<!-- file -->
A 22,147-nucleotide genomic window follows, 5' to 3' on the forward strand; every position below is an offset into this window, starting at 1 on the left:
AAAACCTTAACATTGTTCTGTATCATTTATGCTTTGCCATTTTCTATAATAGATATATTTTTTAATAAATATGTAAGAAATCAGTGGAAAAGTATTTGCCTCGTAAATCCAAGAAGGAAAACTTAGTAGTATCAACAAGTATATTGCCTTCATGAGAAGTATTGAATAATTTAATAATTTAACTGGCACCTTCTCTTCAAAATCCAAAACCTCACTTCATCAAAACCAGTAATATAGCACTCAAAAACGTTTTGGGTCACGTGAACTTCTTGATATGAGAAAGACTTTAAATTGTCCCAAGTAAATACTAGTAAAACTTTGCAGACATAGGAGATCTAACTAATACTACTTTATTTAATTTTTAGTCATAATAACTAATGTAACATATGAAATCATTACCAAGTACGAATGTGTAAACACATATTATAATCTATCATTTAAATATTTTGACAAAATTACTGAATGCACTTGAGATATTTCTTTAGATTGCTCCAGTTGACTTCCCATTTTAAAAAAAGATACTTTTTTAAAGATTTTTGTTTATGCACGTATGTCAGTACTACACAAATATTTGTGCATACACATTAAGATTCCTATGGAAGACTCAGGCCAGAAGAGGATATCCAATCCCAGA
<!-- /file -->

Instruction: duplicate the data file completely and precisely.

A 22,147-nucleotide genomic window follows, 5' to 3' on the forward strand; every position below is an offset into this window, starting at 1 on the left:
AAAACCTTAACATTGTTCTGTATCATTTATGCTTTGCCATTTTCTATAATAGATATATTTTTTAATAAATATGTAAGAAATCAGTGGAAAAGTATTTGCCTCGTAAATCCAAGAAGGAAAACTTAGTAGTATCAACAAGTATATTGCCTTCATGAGAAGTATTGAATAATTTAATAATTTAACTGGCACCTTCTCTTCAAAATCCAAAACCTCACTTCATCAAAACCAGTAATATAGCACTCAAAAACGTTTTGGGTCACGTGAACTTCTTGATATGAGAAAGACTTTAAATTGTCCCAAGTAAATACTAGTAAAACTTTGCAGACATAGGAGATCTAACTAATACTACTTTATTTAATTTTTAGTCATAATAACTAATGTAACATATGAAATCATTACCAAGTACGAATGTGTAAACACATATTATAATCTATCATTTAAATATTTTGACAAAATTACTGAATGCACTTGAGATATTTCTTTAGATTGCTCCAGTTGACTTCCCATTTTAAAAAAAGATACTTTTTTAAAGATTTTTGTTTATGCACGTATGTCAGTACTACACAAATATTTGTGCATACACATTAAGATTCCTATGGAAGACTCAGGCCAGAAGAGGATATCCAATCCCAGA